I have long struggled with my faith and spirituality and religion, but finally I realize that struggling with it is my path. I am now comfortable with that endeavor and recognize that I am not alone. I struggle to find a spiritual home, but I am not homeless. I have learned that it is not easy, but maybe it means more to me in the answers I am able to uncover. In spite of the struggle, or because of it, I have always loved the season of Lent. When I was a child and belief seemed simple, I gave up chocolate most years and then gorged myself silly on Easter afternoons. Perhaps the broader messages of reflection and sacrifice did not always penetrate my childhood chocolate haze. As I grew older, I did not always keep up the traditions, but still looked forward to the late-winter season, plodding to spring and renewal, and eventually to the centerpiece of Christian belief: the resurrection of Jesus Christ.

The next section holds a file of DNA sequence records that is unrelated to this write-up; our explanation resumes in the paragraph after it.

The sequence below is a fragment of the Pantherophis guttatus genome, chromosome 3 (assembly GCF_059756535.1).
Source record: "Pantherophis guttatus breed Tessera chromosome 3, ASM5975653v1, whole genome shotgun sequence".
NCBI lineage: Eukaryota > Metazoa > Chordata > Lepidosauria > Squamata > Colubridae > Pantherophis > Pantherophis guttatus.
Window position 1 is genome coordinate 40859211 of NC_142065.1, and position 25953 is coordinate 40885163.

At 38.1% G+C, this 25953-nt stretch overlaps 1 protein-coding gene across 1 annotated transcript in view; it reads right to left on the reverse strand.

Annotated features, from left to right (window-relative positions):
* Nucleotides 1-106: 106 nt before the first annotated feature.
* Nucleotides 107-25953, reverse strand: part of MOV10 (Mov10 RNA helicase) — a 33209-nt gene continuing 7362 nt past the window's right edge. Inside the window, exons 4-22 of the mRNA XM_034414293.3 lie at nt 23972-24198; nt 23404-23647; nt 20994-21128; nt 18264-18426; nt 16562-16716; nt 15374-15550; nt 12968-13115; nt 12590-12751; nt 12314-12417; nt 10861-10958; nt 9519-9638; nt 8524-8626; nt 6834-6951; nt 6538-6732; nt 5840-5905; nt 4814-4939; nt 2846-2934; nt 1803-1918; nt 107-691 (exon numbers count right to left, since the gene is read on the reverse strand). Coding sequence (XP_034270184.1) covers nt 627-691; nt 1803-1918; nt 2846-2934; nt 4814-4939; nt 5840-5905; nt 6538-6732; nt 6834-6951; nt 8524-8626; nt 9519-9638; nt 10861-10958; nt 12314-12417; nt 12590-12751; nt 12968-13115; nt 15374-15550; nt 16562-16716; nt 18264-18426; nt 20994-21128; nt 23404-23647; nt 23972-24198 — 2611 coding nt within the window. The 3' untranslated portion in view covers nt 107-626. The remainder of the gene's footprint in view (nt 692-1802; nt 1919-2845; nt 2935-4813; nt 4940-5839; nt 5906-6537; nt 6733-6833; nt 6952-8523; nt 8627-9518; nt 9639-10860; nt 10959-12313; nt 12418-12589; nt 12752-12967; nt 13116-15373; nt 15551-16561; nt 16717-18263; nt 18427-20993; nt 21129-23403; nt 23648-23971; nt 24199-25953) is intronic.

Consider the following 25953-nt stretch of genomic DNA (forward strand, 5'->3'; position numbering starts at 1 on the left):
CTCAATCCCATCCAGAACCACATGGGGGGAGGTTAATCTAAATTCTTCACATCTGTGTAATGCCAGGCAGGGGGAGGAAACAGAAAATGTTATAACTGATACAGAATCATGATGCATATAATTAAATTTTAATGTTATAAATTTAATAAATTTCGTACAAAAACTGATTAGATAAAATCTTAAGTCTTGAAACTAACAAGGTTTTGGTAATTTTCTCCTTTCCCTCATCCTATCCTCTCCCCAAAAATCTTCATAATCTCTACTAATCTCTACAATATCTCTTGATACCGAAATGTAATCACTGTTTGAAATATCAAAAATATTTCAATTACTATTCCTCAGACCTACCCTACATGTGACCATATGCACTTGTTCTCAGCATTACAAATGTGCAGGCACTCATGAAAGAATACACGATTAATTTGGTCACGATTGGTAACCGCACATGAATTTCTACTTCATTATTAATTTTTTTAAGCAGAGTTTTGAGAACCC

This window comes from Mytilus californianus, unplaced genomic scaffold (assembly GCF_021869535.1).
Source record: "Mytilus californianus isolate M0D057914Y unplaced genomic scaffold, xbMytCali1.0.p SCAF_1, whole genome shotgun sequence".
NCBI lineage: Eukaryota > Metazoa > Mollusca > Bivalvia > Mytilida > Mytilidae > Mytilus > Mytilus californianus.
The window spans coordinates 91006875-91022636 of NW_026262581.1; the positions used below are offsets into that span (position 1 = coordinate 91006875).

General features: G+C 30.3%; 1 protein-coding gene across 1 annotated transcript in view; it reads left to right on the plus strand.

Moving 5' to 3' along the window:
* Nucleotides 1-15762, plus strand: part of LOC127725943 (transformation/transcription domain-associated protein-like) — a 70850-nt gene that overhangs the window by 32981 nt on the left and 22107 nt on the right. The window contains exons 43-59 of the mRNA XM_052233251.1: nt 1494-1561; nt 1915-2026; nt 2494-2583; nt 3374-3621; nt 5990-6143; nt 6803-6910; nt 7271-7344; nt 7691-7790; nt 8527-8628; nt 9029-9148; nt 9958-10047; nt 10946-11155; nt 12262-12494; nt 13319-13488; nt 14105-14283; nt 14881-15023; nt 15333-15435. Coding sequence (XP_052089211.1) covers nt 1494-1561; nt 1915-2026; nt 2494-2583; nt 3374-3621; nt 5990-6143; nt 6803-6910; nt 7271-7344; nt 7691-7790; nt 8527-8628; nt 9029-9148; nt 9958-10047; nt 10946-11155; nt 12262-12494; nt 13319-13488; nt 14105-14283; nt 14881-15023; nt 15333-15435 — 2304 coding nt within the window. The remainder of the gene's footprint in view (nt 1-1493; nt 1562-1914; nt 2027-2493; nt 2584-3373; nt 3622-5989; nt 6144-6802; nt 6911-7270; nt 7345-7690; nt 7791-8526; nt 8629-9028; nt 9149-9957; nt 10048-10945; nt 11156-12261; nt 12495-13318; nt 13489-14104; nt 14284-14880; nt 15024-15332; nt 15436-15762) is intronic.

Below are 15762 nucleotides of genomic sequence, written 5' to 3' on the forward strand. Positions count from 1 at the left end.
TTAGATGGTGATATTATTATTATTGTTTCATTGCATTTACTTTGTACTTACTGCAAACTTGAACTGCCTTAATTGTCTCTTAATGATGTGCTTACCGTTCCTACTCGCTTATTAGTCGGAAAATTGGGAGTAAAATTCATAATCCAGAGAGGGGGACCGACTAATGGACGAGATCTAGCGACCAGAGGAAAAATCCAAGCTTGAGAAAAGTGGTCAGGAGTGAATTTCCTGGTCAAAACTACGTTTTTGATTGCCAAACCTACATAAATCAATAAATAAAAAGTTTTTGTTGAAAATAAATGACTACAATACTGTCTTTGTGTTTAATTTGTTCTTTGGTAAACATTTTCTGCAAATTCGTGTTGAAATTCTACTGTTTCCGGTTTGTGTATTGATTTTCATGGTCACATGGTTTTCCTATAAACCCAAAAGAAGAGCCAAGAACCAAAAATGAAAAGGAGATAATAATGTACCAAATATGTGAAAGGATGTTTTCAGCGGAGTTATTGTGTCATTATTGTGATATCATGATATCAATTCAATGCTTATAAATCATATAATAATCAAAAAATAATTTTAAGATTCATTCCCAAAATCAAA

Mardi Gras, or Fat Tuesday, is a day (or weekend) now associated with thousands of plastic beads thrown in New Orleans, but there is a long tradition of eating rich and fatty foods before the season of Lent gives way to periodic fasting and sacrifice. It is the party before the purge, if you will. It is widely believed that Lent and the traditions of ash crosses smudged onto foreheads is a Catholic tradition, but many Protestant churches continue and celebrate the tradition as well. The cross, made with ash, on the forehead, represents the rebirth and rising. We become the ashes as Genesis 3 says, “we are earth to earth, ashes to ashes, and dust to dust.” The refrain, “Remember that you are dust, and to dust you shall return” (Genesis 3:19) is repeated after one receives the ashes. The ashes represent our physical being, as well as the Israelite tradition of repenting in dust and ashes.